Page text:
Abundant intake of tomatoes rich in the nutrient lycopene reduces the risk of congestive heart failure in people with gum disease, according to a recent report from the University of Mississippi Medical Center School of Dentistry.*
Abundant in tomatoes and red fruits like watermelon, lycopene is a potent antioxidant and one of the most prevalent carotenoid nutrients in the Western diet and in human blood serum. Previous research has suggested that lycopene offers protection against heart disease and certain cancers, but its potential role in congestive heart failure has not been carefully examined.
In their study examining data from more than 30,000 men and women enrolled in the National Health and Nutrition Examination Survey (NHANES III), researchers analyzed dietary and blood laboratory data of participants with periodontitis (gum disease) in relation to their medical history of congestive heart failure. In subjects with periodontitis, monthly dietary intake of fewer than nine tomatoes raised the risk of congestive heart failure by 2-3.5 times, and intake of less than three tomatoes increased risk even more. Above-average serum levels of lycopene significantly reduced the risk of congestive heart failure. Higher levels of serum lycopene also were correlated with lower levels of C-reactive protein, an inflammatory marker associated with cardiovascular disease risk.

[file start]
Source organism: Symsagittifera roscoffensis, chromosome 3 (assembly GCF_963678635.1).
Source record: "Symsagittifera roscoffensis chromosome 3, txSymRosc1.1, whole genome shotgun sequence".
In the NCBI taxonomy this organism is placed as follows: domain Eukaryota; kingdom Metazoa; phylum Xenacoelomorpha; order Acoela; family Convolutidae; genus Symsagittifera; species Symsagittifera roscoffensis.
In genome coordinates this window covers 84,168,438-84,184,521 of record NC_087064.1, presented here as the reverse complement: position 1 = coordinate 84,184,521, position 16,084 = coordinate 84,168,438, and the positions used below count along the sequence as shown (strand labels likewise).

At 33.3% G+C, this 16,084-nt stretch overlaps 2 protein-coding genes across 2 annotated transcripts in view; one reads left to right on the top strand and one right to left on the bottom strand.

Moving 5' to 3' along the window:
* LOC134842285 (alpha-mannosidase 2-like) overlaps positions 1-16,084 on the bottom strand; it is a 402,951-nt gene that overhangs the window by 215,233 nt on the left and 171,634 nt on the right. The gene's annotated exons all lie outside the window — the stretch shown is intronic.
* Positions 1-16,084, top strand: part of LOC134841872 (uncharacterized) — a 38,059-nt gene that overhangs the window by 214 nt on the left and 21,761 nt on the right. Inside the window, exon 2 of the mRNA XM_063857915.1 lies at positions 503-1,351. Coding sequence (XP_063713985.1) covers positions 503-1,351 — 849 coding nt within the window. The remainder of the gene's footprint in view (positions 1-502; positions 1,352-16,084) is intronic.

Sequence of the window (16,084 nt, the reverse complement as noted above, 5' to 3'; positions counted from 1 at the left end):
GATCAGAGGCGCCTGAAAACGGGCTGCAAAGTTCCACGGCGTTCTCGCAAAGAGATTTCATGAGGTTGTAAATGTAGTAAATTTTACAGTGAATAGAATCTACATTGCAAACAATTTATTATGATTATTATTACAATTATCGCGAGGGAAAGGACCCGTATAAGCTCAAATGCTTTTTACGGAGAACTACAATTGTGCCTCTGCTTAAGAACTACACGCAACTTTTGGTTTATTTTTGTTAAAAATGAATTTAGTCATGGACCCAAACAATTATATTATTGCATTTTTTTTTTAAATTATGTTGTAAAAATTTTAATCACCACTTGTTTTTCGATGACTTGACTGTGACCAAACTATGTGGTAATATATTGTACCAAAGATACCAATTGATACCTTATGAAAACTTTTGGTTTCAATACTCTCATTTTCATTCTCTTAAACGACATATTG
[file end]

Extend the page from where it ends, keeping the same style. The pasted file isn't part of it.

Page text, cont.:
The study authors concluded that periodontitis is related to risk of congestive heart failure, and that high intake of tomatoes may mitigate this risk. While lycopene may facilitate this risk reduction, possibly by reducing levels of C-reactive protein, other beneficial nutrients found in tomatoes—such as vitamins C and A, folate, potassium, and bioflavonoids—may may also contribute to tomatoes’ heart-protective benefits in those with gum disease.
—Nelson Wood, DMD, DSc, MS